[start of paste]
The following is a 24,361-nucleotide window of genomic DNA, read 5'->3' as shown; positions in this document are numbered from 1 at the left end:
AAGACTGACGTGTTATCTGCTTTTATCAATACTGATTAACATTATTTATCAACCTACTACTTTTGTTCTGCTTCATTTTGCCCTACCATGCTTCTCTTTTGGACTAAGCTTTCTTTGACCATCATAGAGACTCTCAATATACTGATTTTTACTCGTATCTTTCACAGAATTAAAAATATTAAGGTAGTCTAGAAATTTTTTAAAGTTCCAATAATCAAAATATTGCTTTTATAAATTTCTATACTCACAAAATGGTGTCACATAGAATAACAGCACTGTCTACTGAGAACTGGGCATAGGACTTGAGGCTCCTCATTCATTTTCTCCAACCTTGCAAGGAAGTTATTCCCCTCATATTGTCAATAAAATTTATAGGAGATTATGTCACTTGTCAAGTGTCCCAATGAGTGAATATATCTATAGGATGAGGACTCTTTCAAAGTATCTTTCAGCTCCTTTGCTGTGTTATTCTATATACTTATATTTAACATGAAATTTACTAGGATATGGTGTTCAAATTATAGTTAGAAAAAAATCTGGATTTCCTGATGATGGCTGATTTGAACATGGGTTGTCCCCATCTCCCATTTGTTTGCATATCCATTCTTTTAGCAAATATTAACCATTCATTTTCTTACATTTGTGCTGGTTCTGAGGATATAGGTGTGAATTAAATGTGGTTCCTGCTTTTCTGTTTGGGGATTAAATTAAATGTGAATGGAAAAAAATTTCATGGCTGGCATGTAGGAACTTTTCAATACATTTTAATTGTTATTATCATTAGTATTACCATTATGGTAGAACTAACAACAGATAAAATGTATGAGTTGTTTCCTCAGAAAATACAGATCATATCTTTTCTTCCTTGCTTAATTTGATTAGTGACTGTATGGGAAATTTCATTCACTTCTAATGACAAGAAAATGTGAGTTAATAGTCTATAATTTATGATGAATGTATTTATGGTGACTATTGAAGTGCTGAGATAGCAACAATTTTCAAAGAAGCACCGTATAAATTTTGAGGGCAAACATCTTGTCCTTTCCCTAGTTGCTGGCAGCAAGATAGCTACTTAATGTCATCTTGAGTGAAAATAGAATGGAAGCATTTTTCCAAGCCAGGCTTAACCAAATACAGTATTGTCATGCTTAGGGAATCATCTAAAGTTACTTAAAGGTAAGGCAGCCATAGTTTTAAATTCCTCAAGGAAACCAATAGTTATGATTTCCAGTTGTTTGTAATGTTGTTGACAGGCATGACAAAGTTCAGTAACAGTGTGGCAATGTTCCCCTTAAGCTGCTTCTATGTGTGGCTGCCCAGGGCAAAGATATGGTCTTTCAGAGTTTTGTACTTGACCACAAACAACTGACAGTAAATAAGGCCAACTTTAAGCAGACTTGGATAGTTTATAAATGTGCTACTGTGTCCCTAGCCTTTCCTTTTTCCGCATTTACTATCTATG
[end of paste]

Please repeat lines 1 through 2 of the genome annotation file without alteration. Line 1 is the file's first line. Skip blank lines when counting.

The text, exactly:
The following is a 24,361-nucleotide window of genomic DNA, read 5'->3' as shown; positions in this document are numbered from 1 at the left end:
AAGACTGACGTGTTATCTGCTTTTATCAATACTGATTAACATTATTTATCAACCTACTACTTTTGTTCTGCTTCATTTTGCCCTACCATGCTTCTCTTTTGGACTAAGCTTTCTTTGACCATCATAGAGACTCTCAATATACTGATTTTTACTCGTATCTTTCACAGAATTAAAAATATTAAGGTAGTCTAGAAATTTTTTAAAGTTCCAATAATCAAAATATTGCTTTTATAAATTTCTATACTCACAAAATGGTGTCACATAGAATAACAGCACTGTCTACTGAGAACTGGGCATAGGACTTGAGGCTCCTCATTCATTTTCTCCAACCTTGCAAGGAAGTTATTCCCCTCATATTGTCAATAAAATTTATAGGAGATTATGTCACTTGTCAAGTGTCCCAATGAGTGAATATATCTATAGGATGAGGACTCTTTCAAAGTATCTTTCAGCTCCTTTGCTGTGTTATTCTATATACTTATATTTAACATGAAATTTACTAGGATATGGTGTTCAAATTATAGTTAGAAAAAAATCTGGATTTCCTGATGATGGCTGATTTGAACATGGGTTGTCCCCATCTCCCATTTGTTTGCATATCCATTCTTTTAGCAAATATTAACCATTCATTTTCTTACATTTGTGCTGGTTCTGAGGATATAGGTGTGAATTAAATGTGGTTCCTGCTTTTCTGTTTGGGGATTAAATTAAATGTGAATGGAAAAAAATTTCATGGCTGGCATGTAGGAACTTTTCAATACATTTTAATTGTTATTATCATTAGTATTACCATTATGGTAGAACTAACAACAGATAAAATGTATGAGTTGTTTCCTCAGAAAATACAGATCATATCTTTTCTTCCTTGCTTAATTTGATTAGTGACTGTATGGGAAATTTCATTCACTTCTAATGACAAGAAAATGTGAGTTAATAGTCTATAATTTATGATGAATGTATTTATGGTGACTATTGAAGTGCTGAGATAGCAACAATTTTCAAAGAAGCACCGTATAAATTTTGAGGGCAAACATCTTGTCCTTTCCCTAGTTGCTGGCAGCAAGATAGCTACTTAATGTCATCTTGAGTGAAAATAGAATGGAAGCATTTTTCCAAGCCAGGCTTAACCAAATACAGTATTGTCATGCTTAGGGAATCATCTAAAGTTACTTAAAGGTAAGGCAGCCATAGTTTTAAATTCCTCAAGGAAACCAATAGTTATGATTTCCAGTTGTTTGTAATGTTGTTGACAGGCATGACAAAGTTCAGTAACAGTGTGGCAATGTTCCCCTTAAGCTGCTTCTATGTGTGGCTGCCCAGGGCAAAGATATGGTCTTTCAGAGTTTTGTACTTGACCACAAACAACTGACAGTAAATAAGGCCAACTTTAAGCAGACTTGGATAGTTTATAAATGTGCTACTGTGTCCCTAGCCTTTCCTTTTTCCGCATTTACTATCTATG